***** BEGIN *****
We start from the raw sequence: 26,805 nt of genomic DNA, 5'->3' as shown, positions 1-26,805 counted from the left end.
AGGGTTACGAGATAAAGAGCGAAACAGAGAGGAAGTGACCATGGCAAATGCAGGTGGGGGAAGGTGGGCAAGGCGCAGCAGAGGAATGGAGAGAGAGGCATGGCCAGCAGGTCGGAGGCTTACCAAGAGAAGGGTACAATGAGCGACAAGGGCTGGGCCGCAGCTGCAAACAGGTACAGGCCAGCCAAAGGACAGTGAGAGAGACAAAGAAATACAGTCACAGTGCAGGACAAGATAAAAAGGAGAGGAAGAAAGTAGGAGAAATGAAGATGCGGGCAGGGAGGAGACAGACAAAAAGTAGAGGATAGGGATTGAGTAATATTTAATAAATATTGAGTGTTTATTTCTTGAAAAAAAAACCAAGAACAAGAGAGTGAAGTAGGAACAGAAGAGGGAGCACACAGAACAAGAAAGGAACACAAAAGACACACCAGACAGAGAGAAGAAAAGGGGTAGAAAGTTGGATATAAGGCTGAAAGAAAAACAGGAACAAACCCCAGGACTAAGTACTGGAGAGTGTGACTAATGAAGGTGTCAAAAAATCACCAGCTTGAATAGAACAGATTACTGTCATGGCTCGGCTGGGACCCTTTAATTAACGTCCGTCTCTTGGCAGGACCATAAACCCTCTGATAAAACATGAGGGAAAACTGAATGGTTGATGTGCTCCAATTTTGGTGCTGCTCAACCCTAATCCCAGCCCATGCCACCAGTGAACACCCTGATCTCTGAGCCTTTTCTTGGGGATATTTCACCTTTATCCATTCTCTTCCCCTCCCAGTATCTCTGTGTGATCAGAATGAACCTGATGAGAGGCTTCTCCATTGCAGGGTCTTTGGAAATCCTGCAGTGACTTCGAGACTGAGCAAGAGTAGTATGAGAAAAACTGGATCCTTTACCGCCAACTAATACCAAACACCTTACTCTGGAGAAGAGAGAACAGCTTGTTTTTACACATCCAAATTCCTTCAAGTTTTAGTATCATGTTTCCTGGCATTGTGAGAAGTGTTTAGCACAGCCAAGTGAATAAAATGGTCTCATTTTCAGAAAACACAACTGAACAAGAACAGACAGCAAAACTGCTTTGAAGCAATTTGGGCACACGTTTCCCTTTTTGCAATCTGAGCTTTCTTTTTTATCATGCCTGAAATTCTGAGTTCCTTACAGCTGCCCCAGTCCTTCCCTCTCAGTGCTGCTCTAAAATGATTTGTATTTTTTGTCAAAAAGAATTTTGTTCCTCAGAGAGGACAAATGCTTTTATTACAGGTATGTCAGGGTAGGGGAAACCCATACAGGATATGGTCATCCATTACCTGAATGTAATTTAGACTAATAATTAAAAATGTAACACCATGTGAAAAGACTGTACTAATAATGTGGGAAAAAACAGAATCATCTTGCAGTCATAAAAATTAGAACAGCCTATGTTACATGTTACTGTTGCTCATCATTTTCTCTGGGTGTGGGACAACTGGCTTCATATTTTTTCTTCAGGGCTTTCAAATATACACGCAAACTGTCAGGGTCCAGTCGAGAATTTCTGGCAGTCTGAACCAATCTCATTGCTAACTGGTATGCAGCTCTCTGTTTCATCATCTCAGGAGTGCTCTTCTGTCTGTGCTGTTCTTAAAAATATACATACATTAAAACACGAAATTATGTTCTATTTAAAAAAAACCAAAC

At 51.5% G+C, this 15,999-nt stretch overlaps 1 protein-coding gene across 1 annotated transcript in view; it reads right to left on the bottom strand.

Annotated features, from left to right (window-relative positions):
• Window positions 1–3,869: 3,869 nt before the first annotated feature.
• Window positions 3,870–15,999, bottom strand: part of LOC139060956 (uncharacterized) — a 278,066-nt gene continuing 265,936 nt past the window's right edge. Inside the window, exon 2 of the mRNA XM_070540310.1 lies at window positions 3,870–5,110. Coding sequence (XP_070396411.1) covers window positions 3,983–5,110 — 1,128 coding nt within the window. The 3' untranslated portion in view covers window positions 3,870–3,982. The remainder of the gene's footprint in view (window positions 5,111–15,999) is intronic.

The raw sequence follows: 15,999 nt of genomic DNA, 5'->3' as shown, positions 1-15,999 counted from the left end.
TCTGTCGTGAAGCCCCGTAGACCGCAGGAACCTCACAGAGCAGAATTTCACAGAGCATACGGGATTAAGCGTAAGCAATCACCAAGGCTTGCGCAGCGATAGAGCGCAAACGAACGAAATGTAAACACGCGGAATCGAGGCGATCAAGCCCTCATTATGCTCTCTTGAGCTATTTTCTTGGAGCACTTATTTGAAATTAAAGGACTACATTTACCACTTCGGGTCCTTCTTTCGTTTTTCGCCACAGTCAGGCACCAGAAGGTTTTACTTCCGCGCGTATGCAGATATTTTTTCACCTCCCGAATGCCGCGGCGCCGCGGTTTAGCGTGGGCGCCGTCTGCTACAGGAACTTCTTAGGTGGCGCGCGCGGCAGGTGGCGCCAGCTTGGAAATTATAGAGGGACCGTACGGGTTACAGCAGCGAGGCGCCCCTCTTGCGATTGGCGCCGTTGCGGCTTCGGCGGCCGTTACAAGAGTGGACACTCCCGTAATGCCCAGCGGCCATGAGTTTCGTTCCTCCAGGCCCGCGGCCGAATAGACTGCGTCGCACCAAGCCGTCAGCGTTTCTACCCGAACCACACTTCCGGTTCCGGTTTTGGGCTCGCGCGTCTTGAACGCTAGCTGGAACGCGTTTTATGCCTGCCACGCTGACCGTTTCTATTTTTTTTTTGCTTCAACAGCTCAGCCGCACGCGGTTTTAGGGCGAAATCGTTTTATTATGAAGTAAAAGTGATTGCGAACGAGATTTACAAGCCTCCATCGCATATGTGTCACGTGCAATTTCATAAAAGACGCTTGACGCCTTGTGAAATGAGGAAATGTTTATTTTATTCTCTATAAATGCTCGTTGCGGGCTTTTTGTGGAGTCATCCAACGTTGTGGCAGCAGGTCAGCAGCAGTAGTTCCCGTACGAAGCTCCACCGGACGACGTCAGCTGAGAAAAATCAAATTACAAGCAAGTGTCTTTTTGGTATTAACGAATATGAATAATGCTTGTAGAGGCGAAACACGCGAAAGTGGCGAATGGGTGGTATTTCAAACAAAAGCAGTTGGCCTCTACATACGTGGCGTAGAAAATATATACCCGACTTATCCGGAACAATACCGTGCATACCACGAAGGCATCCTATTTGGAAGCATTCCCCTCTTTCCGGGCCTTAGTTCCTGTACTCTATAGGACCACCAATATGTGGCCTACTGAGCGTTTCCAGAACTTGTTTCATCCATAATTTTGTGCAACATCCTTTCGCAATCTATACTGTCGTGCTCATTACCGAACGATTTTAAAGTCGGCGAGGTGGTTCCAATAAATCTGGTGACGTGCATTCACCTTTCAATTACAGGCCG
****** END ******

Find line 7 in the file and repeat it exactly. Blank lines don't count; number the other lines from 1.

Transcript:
The raw sequence follows: 15,999 nt of genomic DNA, 5'->3' as shown, positions 1-15,999 counted from the left end.